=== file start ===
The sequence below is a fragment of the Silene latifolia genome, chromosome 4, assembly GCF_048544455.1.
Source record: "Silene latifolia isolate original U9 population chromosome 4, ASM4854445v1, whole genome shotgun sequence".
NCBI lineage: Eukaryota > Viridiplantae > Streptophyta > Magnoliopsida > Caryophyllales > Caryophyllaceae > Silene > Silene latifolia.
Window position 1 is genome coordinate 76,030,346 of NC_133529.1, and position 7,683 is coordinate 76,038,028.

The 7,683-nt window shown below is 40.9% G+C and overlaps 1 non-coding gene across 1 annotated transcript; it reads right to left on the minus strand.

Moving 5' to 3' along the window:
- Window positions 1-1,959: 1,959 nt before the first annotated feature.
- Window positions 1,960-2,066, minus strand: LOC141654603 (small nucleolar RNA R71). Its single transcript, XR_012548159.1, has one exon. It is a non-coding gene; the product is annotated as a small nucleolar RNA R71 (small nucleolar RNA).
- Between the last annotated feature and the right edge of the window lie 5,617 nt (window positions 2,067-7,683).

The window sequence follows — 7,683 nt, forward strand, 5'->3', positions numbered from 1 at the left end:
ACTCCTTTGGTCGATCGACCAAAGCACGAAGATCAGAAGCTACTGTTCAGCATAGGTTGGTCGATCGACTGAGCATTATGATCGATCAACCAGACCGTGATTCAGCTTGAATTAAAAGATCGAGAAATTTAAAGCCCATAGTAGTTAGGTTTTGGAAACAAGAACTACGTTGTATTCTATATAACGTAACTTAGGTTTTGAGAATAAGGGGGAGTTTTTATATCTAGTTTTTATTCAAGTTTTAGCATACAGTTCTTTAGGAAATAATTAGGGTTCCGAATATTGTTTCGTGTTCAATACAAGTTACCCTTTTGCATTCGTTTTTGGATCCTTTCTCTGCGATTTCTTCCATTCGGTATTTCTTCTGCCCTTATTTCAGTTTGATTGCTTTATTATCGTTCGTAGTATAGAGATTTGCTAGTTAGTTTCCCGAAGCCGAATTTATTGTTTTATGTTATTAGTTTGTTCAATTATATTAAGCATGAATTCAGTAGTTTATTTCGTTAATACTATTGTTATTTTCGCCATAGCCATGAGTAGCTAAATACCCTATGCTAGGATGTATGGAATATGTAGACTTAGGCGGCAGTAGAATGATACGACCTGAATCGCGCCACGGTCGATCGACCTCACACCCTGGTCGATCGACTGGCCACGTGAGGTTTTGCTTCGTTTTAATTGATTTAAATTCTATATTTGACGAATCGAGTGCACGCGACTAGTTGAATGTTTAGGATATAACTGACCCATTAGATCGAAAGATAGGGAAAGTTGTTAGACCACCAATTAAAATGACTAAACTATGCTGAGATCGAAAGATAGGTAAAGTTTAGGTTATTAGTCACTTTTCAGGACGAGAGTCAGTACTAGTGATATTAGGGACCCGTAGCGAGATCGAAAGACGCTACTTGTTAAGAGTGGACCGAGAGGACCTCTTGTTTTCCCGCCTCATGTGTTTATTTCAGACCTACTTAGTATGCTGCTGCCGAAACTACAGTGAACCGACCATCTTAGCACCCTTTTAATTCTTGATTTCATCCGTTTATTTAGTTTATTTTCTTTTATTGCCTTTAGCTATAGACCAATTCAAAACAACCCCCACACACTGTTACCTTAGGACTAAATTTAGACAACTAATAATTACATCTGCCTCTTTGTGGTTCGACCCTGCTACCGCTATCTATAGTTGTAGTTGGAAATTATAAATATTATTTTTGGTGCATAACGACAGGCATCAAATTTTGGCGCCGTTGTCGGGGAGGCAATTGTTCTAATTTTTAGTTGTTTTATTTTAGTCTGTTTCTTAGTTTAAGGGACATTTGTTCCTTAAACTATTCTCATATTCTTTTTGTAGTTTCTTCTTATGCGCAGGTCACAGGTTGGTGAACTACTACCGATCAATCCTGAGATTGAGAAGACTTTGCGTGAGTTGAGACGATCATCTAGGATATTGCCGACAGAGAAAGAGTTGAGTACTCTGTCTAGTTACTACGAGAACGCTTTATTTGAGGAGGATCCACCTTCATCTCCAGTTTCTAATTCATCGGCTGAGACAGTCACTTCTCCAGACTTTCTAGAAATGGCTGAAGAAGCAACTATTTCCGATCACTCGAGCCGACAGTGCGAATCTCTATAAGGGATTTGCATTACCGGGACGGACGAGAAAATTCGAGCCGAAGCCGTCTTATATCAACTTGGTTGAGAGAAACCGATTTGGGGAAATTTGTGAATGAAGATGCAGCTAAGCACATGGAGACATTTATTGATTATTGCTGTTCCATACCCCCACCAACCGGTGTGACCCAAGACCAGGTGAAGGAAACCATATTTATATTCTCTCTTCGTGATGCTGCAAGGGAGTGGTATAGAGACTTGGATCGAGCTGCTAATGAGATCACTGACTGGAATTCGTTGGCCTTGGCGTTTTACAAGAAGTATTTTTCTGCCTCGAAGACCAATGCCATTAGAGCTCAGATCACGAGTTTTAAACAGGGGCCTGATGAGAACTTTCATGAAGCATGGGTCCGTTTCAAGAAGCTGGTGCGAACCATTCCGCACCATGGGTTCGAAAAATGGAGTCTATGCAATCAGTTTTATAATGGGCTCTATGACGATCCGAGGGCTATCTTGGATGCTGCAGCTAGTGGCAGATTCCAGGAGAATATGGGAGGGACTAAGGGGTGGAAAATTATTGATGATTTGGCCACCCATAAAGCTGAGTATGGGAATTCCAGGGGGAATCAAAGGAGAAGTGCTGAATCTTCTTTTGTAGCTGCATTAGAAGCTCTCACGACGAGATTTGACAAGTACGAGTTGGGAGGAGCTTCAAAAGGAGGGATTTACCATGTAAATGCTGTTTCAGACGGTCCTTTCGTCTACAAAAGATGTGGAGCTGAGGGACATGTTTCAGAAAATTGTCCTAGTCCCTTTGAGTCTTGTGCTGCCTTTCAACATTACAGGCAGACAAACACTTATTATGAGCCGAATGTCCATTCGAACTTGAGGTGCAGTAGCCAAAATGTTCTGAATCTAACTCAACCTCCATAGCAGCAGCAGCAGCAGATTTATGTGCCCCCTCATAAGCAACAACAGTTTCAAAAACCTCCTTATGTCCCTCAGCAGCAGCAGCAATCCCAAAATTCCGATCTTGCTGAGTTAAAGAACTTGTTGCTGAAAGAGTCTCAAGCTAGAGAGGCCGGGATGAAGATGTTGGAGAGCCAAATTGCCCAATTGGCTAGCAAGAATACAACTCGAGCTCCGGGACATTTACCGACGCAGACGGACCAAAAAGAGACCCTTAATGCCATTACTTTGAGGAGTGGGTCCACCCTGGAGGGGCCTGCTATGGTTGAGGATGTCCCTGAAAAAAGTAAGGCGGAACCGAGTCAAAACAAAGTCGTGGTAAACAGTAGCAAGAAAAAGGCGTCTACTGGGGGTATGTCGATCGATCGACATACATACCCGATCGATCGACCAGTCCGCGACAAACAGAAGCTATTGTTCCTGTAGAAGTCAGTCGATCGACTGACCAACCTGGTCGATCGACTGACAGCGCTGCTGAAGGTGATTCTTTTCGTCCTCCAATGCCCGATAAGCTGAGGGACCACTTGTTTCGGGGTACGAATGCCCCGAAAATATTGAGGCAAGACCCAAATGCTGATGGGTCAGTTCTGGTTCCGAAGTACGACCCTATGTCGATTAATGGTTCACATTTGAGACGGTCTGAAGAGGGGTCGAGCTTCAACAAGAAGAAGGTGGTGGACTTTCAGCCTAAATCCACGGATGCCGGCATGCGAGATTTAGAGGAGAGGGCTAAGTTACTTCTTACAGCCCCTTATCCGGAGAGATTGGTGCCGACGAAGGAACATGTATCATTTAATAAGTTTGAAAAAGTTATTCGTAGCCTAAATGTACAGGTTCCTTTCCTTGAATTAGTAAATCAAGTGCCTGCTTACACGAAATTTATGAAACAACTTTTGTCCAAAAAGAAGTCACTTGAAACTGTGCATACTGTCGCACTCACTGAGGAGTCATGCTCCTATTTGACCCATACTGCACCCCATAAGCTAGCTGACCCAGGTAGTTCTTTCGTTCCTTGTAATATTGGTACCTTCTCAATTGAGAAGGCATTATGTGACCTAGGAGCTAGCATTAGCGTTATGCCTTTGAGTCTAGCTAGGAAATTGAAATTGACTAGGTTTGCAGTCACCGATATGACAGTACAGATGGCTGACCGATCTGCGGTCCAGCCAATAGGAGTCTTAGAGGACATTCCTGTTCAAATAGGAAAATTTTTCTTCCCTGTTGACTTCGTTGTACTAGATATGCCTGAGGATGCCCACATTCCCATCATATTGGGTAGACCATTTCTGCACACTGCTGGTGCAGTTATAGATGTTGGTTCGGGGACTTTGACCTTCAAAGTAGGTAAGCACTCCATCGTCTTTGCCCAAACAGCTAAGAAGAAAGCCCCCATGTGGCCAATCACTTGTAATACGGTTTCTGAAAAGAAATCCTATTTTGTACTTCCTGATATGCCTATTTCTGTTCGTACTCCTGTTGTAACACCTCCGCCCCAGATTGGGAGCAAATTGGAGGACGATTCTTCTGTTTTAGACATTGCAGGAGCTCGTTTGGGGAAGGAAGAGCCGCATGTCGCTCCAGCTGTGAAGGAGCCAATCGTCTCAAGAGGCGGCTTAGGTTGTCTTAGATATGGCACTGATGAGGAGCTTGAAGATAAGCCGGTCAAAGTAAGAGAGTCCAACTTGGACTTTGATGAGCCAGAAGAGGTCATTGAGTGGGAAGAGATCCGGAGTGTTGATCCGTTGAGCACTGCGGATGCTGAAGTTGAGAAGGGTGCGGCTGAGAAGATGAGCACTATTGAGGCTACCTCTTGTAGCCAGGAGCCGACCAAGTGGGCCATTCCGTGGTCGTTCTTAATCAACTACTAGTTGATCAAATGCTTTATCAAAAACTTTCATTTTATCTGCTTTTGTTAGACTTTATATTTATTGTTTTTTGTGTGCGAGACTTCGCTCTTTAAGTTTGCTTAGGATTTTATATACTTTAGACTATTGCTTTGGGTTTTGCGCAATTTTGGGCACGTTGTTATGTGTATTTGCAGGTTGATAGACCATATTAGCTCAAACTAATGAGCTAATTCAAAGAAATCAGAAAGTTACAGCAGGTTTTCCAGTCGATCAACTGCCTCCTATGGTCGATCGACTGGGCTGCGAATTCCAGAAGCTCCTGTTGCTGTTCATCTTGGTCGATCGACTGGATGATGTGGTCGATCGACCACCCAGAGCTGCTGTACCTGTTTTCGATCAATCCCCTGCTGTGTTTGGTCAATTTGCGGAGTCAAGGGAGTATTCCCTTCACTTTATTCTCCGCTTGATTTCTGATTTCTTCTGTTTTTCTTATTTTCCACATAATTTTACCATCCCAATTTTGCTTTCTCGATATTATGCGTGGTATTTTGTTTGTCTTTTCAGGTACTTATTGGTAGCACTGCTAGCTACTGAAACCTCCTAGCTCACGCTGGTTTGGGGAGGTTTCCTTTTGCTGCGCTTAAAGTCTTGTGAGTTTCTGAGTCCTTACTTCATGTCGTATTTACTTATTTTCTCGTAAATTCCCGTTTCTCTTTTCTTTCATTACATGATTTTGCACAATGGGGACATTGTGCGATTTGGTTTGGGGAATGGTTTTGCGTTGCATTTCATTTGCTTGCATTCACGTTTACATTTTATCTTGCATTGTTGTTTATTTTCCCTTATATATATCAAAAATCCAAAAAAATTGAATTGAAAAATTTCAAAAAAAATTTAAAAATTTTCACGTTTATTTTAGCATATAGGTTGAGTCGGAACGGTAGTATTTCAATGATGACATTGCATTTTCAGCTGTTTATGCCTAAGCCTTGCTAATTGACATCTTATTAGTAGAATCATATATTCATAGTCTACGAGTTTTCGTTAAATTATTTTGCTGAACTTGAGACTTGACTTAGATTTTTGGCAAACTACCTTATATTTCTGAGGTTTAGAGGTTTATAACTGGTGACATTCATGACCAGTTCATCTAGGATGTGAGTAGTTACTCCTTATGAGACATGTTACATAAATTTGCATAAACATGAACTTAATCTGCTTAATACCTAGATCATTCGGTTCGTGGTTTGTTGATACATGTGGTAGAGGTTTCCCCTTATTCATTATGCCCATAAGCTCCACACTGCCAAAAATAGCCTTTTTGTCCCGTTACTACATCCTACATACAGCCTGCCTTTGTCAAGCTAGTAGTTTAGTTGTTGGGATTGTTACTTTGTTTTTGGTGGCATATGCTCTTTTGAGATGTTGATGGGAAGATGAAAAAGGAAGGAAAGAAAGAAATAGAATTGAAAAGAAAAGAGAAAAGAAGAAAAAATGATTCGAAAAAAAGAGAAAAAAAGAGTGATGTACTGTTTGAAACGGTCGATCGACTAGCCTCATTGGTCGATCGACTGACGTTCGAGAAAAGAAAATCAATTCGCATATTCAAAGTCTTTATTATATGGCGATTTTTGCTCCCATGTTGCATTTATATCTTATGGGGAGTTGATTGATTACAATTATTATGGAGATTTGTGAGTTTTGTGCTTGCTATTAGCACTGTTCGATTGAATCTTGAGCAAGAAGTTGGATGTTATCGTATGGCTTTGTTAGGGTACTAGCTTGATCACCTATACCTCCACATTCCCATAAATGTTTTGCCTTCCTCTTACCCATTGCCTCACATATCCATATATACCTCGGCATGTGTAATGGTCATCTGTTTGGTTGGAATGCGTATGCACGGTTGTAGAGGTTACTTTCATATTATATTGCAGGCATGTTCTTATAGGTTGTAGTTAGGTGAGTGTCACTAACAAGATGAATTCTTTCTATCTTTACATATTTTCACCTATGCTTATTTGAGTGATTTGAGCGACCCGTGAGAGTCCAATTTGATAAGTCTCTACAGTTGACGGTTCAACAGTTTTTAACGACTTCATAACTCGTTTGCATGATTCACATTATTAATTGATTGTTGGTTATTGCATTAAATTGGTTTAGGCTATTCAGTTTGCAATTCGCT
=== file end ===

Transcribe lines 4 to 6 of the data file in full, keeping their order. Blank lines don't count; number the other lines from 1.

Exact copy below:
Window position 1 is genome coordinate 76,030,346 of NC_133529.1, and position 7,683 is coordinate 76,038,028.

The 7,683-nt window shown below is 40.9% G+C and overlaps 1 non-coding gene across 1 annotated transcript; it reads right to left on the minus strand.

Moving 5' to 3' along the window: